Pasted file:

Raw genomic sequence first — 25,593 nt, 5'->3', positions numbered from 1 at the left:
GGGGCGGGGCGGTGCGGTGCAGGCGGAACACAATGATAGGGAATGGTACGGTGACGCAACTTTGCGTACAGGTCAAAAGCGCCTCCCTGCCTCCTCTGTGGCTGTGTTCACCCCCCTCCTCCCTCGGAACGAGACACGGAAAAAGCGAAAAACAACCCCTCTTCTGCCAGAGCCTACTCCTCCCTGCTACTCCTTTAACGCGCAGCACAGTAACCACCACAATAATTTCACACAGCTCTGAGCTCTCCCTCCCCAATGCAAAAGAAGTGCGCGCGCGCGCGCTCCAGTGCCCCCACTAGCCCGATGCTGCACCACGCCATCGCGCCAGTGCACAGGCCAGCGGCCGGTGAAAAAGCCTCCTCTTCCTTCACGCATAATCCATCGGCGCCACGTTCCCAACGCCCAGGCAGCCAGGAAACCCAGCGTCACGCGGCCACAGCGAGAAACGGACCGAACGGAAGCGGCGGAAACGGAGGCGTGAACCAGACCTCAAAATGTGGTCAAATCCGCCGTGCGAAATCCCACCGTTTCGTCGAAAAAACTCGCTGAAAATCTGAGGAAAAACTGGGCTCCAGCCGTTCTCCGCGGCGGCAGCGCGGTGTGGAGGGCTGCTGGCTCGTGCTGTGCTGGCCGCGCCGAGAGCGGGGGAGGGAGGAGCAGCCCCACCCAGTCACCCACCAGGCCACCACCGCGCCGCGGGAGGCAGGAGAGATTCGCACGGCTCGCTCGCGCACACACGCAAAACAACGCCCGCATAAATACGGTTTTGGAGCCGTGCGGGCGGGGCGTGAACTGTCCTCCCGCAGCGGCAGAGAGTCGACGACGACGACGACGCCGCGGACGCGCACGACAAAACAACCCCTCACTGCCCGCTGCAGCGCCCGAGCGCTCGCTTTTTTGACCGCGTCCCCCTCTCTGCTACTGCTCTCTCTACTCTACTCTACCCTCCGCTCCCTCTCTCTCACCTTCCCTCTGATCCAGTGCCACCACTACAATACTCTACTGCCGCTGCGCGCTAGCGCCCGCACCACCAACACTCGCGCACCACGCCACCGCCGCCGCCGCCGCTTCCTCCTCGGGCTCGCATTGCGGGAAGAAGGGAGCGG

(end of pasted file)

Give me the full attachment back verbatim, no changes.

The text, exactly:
Raw genomic sequence first — 25,593 nt, 5'->3', positions numbered from 1 at the left:
GGGGCGGGGCGGTGCGGTGCAGGCGGAACACAATGATAGGGAATGGTACGGTGACGCAACTTTGCGTACAGGTCAAAAGCGCCTCCCTGCCTCCTCTGTGGCTGTGTTCACCCCCCTCCTCCCTCGGAACGAGACACGGAAAAAGCGAAAAACAACCCCTCTTCTGCCAGAGCCTACTCCTCCCTGCTACTCCTTTAACGCGCAGCACAGTAACCACCACAATAATTTCACACAGCTCTGAGCTCTCCCTCCCCAATGCAAAAGAAGTGCGCGCGCGCGCGCTCCAGTGCCCCCACTAGCCCGATGCTGCACCACGCCATCGCGCCAGTGCACAGGCCAGCGGCCGGTGAAAAAGCCTCCTCTTCCTTCACGCATAATCCATCGGCGCCACGTTCCCAACGCCCAGGCAGCCAGGAAACCCAGCGTCACGCGGCCACAGCGAGAAACGGACCGAACGGAAGCGGCGGAAACGGAGGCGTGAACCAGACCTCAAAATGTGGTCAAATCCGCCGTGCGAAATCCCACCGTTTCGTCGAAAAAACTCGCTGAAAATCTGAGGAAAAACTGGGCTCCAGCCGTTCTCCGCGGCGGCAGCGCGGTGTGGAGGGCTGCTGGCTCGTGCTGTGCTGGCCGCGCCGAGAGCGGGGGAGGGAGGAGCAGCCCCACCCAGTCACCCACCAGGCCACCACCGCGCCGCGGGAGGCAGGAGAGATTCGCACGGCTCGCTCGCGCACACACGCAAAACAACGCCCGCATAAATACGGTTTTGGAGCCGTGCGGGCGGGGCGTGAACTGTCCTCCCGCAGCGGCAGAGAGTCGACGACGACGACGACGCCGCGGACGCGCACGACAAAACAACCCCTCACTGCCCGCTGCAGCGCCCGAGCGCTCGCTTTTTTGACCGCGTCCCCCTCTCTGCTACTGCTCTCTCTACTCTACTCTACCCTCCGCTCCCTCTCTCTCACCTTCCCTCTGATCCAGTGCCACCACTACAATACTCTACTGCCGCTGCGCGCTAGCGCCCGCACCACCAACACTCGCGCACCACGCCACCGCCGCCGCCGCCGCTTCCTCCTCGGGCTCGCATTGCGGGAAGAAGGGAGCGG